Ah, (and I can't believe that I'd ever be defending Microsoft... but...)
Microsoft is dealing with somewhat different economic parameters with the
software they produce. Getting 100% (or nearly 100%) market share for
Microsoft has much more significance in terms of their bottom line, than
just being "satisfied" with where they are.
For a much clearer explanation of this, I suggest reading "Increasing
Returns" by Brian Arthur (from Harvard Business Review, July-August 1996).
Arthur is very anti-Microsoft in general (I think he spoke at Nader's Bash
Microsoft Bash), but this gives some very good economic rationale for the
way Microsoft acts.
Another good reading on the subject is "Winner Take All Society" by Bob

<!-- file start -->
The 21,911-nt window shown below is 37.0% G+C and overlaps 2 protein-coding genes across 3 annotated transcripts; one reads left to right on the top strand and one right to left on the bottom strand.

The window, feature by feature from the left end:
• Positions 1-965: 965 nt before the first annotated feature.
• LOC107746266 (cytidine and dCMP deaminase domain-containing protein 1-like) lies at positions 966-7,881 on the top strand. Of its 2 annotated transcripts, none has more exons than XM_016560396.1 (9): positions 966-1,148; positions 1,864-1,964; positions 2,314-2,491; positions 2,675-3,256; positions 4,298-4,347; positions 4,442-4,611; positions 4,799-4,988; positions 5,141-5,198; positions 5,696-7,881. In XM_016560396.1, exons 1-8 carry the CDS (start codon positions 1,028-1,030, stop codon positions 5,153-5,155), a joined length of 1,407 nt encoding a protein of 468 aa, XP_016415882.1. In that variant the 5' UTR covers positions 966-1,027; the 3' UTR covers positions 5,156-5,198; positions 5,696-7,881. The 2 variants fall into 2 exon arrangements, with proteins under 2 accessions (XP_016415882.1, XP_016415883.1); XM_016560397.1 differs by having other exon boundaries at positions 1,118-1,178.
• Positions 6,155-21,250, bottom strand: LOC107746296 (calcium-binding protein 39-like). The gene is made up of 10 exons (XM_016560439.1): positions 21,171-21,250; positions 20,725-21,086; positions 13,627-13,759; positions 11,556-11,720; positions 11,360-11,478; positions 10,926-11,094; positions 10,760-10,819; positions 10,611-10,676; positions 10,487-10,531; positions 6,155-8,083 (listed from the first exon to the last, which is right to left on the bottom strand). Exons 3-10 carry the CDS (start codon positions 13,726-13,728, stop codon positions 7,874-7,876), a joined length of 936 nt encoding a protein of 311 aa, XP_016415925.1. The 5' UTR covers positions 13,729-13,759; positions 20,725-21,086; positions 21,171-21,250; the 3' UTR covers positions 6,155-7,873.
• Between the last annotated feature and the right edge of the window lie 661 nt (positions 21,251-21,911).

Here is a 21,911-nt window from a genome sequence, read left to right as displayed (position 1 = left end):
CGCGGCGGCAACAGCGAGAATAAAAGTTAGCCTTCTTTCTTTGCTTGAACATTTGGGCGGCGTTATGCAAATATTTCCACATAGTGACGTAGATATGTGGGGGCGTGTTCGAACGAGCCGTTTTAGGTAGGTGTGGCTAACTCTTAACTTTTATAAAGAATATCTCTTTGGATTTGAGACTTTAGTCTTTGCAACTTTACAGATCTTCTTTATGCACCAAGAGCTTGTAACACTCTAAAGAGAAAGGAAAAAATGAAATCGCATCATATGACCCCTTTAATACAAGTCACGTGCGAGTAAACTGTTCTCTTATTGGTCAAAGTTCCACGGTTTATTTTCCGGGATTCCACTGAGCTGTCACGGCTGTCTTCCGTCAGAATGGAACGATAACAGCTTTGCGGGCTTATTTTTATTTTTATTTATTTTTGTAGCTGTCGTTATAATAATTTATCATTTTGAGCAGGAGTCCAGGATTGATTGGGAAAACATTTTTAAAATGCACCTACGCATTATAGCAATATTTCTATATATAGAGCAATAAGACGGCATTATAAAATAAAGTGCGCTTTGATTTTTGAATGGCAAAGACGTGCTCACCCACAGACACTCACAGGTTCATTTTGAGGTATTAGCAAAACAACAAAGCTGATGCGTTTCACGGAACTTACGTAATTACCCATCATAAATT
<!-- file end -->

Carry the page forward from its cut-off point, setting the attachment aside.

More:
Frank. It's a fascinating economic theory that is gaining acceptance
rather rapidly. On a side note, I witnessed Dr. Frank last evening playing
in a hockey game. About 10 minutes into the 3rd period he wiped out
against the wall and got knocked out. He spent ten minutes lying still on
the ice, and was eventually removed, with a neck brace and back board, by
something like 15 paramedics. Haven't heard anything today on his
condition. Second side note: Dr. Frank also taught my Econ 101 class when
I was an undergrad and was the kind man who didn't fail me when I overslept
by 2 hours for my first ever college final (in fact, if I remember
correctly he was the man who told me to "calm down and don't have a heart